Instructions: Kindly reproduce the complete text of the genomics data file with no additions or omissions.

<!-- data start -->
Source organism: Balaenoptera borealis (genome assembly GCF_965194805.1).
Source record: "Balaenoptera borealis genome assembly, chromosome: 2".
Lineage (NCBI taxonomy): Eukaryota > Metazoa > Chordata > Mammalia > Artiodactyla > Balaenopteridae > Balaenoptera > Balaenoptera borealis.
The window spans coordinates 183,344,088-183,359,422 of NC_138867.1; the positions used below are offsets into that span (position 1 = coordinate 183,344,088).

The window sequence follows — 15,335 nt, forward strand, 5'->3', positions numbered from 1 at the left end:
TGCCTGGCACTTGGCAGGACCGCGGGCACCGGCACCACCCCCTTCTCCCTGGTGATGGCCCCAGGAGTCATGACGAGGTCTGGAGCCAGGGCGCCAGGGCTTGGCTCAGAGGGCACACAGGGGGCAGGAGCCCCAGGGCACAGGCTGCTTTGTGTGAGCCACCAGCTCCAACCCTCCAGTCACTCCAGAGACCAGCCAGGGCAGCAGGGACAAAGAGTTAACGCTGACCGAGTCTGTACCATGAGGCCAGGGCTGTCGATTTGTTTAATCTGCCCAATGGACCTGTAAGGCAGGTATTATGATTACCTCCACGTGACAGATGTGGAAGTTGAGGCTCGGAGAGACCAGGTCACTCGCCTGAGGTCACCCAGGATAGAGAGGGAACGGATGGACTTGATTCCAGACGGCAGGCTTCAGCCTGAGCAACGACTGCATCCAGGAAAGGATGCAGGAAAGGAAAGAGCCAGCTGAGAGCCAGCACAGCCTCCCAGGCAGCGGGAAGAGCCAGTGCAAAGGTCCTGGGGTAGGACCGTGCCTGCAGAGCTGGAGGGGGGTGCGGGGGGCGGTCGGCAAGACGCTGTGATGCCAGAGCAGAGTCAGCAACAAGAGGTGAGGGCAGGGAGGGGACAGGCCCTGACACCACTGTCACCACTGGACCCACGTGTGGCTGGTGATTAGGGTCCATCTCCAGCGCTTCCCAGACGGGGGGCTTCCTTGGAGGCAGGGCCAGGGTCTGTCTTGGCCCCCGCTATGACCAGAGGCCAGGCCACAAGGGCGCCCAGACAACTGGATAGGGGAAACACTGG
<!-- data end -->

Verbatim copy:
Source organism: Balaenoptera borealis (genome assembly GCF_965194805.1).
Source record: "Balaenoptera borealis genome assembly, chromosome: 2".
Lineage (NCBI taxonomy): Eukaryota > Metazoa > Chordata > Mammalia > Artiodactyla > Balaenopteridae > Balaenoptera > Balaenoptera borealis.
The window spans coordinates 183,344,088-183,359,422 of NC_138867.1; the positions used below are offsets into that span (position 1 = coordinate 183,344,088).

The window sequence follows — 15,335 nt, forward strand, 5'->3', positions numbered from 1 at the left end:
TGCCTGGCACTTGGCAGGACCGCGGGCACCGGCACCACCCCCTTCTCCCTGGTGATGGCCCCAGGAGTCATGACGAGGTCTGGAGCCAGGGCGCCAGGGCTTGGCTCAGAGGGCACACAGGGGGCAGGAGCCCCAGGGCACAGGCTGCTTTGTGTGAGCCACCAGCTCCAACCCTCCAGTCACTCCAGAGACCAGCCAGGGCAGCAGGGACAAAGAGTTAACGCTGACCGAGTCTGTACCATGAGGCCAGGGCTGTCGATTTGTTTAATCTGCCCAATGGACCTGTAAGGCAGGTATTATGATTACCTCCACGTGACAGATGTGGAAGTTGAGGCTCGGAGAGACCAGGTCACTCGCCTGAGGTCACCCAGGATAGAGAGGGAACGGATGGACTTGATTCCAGACGGCAGGCTTCAGCCTGAGCAACGACTGCATCCAGGAAAGGATGCAGGAAAGGAAAGAGCCAGCTGAGAGCCAGCACAGCCTCCCAGGCAGCGGGAAGAGCCAGTGCAAAGGTCCTGGGGTAGGACCGTGCCTGCAGAGCTGGAGGGGGGTGCGGGGGGCGGTCGGCAAGACGCTGTGATGCCAGAGCAGAGTCAGCAACAAGAGGTGAGGGCAGGGAGGGGACAGGCCCTGACACCACTGTCACCACTGGACCCACGTGTGGCTGGTGATTAGGGTCCATCTCCAGCGCTTCCCAGACGGGGGGCTTCCTTGGAGGCAGGGCCAGGGTCTGTCTTGGCCCCCGCTATGACCAGAGGCCAGGCCACAAGGGCGCCCAGACAACTGGATAGGGGAAACACTGG